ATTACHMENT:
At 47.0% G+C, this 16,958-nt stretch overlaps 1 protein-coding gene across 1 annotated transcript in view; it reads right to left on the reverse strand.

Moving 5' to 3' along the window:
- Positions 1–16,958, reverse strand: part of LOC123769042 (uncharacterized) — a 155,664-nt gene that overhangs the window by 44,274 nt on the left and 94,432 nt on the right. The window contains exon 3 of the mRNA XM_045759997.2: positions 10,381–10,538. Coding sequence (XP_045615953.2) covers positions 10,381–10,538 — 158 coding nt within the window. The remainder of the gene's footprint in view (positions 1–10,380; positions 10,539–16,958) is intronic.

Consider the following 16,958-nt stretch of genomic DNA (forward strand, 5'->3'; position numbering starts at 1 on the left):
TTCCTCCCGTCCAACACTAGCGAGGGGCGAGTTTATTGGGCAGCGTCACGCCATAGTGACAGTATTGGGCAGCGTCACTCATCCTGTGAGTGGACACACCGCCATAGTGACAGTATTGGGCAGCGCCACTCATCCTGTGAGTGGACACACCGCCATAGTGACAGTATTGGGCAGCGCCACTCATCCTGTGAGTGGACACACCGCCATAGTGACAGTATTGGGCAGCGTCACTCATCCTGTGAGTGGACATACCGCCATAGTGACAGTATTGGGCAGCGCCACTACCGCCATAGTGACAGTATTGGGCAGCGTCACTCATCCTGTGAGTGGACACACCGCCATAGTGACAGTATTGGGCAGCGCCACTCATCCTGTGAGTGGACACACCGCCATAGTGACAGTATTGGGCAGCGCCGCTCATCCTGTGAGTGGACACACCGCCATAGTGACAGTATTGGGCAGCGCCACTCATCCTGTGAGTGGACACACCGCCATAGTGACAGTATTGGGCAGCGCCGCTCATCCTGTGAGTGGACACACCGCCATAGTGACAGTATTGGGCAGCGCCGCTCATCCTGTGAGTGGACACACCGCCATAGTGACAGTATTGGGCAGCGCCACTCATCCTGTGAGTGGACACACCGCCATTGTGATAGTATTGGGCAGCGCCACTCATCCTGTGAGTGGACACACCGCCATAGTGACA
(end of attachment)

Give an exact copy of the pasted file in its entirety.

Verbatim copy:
At 47.0% G+C, this 16,958-nt stretch overlaps 1 protein-coding gene across 1 annotated transcript in view; it reads right to left on the reverse strand.

Moving 5' to 3' along the window:
- Positions 1–16,958, reverse strand: part of LOC123769042 (uncharacterized) — a 155,664-nt gene that overhangs the window by 44,274 nt on the left and 94,432 nt on the right. The window contains exon 3 of the mRNA XM_045759997.2: positions 10,381–10,538. Coding sequence (XP_045615953.2) covers positions 10,381–10,538 — 158 coding nt within the window. The remainder of the gene's footprint in view (positions 1–10,380; positions 10,539–16,958) is intronic.

Consider the following 16,958-nt stretch of genomic DNA (forward strand, 5'->3'; position numbering starts at 1 on the left):
TTCCTCCCGTCCAACACTAGCGAGGGGCGAGTTTATTGGGCAGCGTCACGCCATAGTGACAGTATTGGGCAGCGTCACTCATCCTGTGAGTGGACACACCGCCATAGTGACAGTATTGGGCAGCGCCACTCATCCTGTGAGTGGACACACCGCCATAGTGACAGTATTGGGCAGCGCCACTCATCCTGTGAGTGGACACACCGCCATAGTGACAGTATTGGGCAGCGTCACTCATCCTGTGAGTGGACATACCGCCATAGTGACAGTATTGGGCAGCGCCACTACCGCCATAGTGACAGTATTGGGCAGCGTCACTCATCCTGTGAGTGGACACACCGCCATAGTGACAGTATTGGGCAGCGCCACTCATCCTGTGAGTGGACACACCGCCATAGTGACAGTATTGGGCAGCGCCGCTCATCCTGTGAGTGGACACACCGCCATAGTGACAGTATTGGGCAGCGCCACTCATCCTGTGAGTGGACACACCGCCATAGTGACAGTATTGGGCAGCGCCGCTCATCCTGTGAGTGGACACACCGCCATAGTGACAGTATTGGGCAGCGCCGCTCATCCTGTGAGTGGACACACCGCCATAGTGACAGTATTGGGCAGCGCCACTCATCCTGTGAGTGGACACACCGCCATTGTGATAGTATTGGGCAGCGCCACTCATCCTGTGAGTGGACACACCGCCATAGTGACA